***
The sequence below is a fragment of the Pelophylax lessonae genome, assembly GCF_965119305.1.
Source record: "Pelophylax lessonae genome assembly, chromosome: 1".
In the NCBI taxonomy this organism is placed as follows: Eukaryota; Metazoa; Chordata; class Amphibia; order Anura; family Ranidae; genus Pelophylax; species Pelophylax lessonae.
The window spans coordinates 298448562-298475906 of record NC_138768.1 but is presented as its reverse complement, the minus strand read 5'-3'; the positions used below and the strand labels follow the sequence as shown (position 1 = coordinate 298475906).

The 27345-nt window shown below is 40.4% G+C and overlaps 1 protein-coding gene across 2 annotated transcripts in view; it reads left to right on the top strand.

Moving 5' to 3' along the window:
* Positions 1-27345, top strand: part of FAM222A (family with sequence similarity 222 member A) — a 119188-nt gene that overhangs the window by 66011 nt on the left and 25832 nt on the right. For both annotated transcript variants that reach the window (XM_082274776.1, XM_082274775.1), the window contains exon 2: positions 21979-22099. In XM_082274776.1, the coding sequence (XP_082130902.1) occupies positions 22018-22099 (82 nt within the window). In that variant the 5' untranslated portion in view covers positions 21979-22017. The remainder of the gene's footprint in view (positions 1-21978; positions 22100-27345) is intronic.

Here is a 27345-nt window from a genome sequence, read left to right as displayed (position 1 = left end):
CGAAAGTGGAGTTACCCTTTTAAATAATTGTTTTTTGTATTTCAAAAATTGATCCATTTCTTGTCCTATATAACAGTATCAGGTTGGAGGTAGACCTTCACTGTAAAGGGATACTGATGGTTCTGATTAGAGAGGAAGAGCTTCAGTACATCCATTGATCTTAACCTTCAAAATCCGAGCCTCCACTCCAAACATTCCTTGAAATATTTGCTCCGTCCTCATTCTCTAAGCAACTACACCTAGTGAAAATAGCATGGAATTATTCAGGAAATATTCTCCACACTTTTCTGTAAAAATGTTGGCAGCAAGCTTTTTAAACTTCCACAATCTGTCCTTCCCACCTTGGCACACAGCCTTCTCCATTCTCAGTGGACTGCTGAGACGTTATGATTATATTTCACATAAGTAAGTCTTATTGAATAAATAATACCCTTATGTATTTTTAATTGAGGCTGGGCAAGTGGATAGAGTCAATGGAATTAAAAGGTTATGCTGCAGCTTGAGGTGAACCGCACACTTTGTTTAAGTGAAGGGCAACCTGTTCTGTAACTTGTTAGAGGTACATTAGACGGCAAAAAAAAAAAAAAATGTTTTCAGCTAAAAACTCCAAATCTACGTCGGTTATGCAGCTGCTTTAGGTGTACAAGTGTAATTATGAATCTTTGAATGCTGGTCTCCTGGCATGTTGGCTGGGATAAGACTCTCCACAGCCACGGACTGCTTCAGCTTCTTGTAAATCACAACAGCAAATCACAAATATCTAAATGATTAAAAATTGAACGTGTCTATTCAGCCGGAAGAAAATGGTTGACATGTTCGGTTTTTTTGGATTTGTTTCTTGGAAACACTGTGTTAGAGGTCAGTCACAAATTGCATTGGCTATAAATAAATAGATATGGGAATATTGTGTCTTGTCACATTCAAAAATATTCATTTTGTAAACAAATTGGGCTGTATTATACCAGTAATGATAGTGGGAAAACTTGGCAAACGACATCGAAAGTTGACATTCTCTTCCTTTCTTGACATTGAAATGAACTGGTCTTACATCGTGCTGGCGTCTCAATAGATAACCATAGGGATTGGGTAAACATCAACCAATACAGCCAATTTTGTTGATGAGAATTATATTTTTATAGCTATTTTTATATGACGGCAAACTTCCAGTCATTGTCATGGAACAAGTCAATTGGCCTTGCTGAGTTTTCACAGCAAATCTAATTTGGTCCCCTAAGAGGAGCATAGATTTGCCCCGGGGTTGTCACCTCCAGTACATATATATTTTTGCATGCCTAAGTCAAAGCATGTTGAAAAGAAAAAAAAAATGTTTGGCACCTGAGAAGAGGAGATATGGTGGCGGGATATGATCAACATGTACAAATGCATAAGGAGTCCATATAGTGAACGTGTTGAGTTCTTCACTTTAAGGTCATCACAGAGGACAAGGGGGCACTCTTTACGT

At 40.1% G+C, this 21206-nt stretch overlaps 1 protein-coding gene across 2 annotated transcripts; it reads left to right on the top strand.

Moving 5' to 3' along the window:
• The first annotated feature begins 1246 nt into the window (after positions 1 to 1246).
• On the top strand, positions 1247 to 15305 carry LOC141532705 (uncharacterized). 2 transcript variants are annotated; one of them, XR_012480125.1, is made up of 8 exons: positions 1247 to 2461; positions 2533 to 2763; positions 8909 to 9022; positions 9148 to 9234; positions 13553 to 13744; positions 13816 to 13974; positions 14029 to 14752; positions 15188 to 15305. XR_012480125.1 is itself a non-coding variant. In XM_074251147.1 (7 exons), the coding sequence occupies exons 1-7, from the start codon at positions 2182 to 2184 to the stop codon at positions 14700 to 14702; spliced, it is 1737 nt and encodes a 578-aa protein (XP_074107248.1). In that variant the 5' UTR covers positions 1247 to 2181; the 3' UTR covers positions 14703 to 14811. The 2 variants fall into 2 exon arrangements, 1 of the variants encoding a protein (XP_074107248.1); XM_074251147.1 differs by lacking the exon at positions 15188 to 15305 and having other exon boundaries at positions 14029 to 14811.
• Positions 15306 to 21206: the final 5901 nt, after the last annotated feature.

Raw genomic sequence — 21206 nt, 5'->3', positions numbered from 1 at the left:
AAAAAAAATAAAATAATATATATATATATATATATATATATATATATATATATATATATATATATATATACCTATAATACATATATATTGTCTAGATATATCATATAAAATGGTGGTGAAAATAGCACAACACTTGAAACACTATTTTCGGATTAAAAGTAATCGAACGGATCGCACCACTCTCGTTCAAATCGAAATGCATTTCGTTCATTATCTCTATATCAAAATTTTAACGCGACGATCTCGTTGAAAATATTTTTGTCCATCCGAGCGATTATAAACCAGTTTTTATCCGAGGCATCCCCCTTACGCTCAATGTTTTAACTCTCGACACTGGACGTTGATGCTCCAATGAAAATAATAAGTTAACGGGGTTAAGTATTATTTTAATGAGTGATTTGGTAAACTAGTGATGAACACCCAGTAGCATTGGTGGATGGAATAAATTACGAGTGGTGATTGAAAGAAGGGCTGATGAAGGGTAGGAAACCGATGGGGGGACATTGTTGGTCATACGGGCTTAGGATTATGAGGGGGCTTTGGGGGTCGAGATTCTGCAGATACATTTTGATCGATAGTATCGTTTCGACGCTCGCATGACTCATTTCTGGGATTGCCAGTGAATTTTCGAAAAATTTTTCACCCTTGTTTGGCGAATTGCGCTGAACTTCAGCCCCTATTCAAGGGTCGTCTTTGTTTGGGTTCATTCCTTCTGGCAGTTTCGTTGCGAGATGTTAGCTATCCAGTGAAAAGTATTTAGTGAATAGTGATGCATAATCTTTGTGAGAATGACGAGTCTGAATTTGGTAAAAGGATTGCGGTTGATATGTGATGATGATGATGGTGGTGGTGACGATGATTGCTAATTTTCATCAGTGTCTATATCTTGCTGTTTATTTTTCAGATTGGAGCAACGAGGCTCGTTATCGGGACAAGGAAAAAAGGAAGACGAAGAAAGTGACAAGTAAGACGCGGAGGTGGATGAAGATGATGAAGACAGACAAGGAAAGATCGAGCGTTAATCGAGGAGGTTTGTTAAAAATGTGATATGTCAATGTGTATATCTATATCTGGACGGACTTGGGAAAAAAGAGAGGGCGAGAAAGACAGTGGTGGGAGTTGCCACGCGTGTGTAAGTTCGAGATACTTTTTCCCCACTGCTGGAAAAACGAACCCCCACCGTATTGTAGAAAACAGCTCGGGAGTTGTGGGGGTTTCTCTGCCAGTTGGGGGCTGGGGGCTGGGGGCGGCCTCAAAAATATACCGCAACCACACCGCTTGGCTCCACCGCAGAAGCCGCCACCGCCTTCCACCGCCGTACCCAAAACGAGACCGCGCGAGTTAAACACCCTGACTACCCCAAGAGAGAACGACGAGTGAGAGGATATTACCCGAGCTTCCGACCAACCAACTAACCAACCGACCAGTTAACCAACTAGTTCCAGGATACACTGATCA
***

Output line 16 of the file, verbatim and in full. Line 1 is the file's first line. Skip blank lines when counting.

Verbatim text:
AAAAAAAATAAAATAATATATATATATATATATATATATATATATATATATATATATATATATATATATACCTATAATACATATATATTGTCTAGATATATCATATAAAATGGTGGTGAAAATAGCACAACACTTGAAACACTATTTTCGGATTAAAAGTAATCGAACGGATCGCACCACTCTCGTTCAAATCGAAATGCATTTCGTTCATTATCTCTATATCAAAATTTTAACGCGACGATCTCGTTGAAAATATTTTTGTCCATCCGAGCGATTATAAACCAGTTTTTATCCGAGGCATCCCCCTTACGCTCAATGTTTTAACTCTCGACACTGGACGTTGATGCTCCAATGAAAATAATAAGTTAACGGGGTTAAGTATTATTTTAATGAGTGATTTGGTAAACTAGTGATGAACACCCAGTAGCATTGGTGGATGGAATAAATTACGAGTGGTGATTGAAAGAAGGGCTGATGAAGGGTAGGAAACCGATGGGGGGACATTGTTGGTCATACGGGCTTAGGATTATGAGGGGGCTTTGGGGGTCGAGATTCTGCAGATACATTTTGATCGATAGTATCGTTTCGACGCTCGCATGACTCATTTCTGGGATTGCCAGTGAATTTTCGAAAAATTTTTCACCCTTGTTTGGCGAATTGCGCTGAACTTCAGCCCCTATTCAAGGGTCGTCTTTGTTTGGGTTCATTCCTTCTGGCAGTTTCGTTGCGAGATGTTAGCTATCCAGTGAAAAGTATTTAGTGAATAGTGATGCATAATCTTTGTGAGAATGACGAGTCTGAATTTGGTAAAAGGATTGCGGTTGATATGTGATGATGATGATGGTGGTGGTGACGATGATTGCTAATTTTCATCAGTGTCTATATCTTGCTGTTTATTTTTCAGATTGGAGCAACGAGGCTCGTTATCGGGACAAGGAAAAAAGGAAGACGAAGAAAGTGACAAGTAAGACGCGGAGGTGGATGAAGATGATGAAGACAGACAAGGAAAGATCGAGCGTTAATCGAGGAGGTTTGTTAAAAATGTGATATGTCAATGTGTATATCTATATCTGGACGGACTTGGGAAAAAAGAGAGGGCGAGAAAGACAGTGGTGGGAGTTGCCACGCGTGTGTAAGTTCGAGATACTTTTTCCCCACTGCTGGAAAAACGAACCCCCACCGTATTGTAGAAAACAGCTCGGGAGTTGTGGGGGTTTCTCTGCCAGTTGGGGGCTGGGGGCTGGGGGCGGCCTCAAAAATATACCGCAACCACACCGCTTGGCTCCACCGCAGAAGCCGCCACCGCCTTCCACCGCCGTACCCAAAACGAGACCGCGCGAGTTAAACACCCTGACTACCCCAAGAGAGAACGACGAGTGAGAGGATATTACCCGAGCTTCCGACCAACCAACTAACCAACCGACCAGTTAACCAACTAGTTCCAGGATACACTGATCA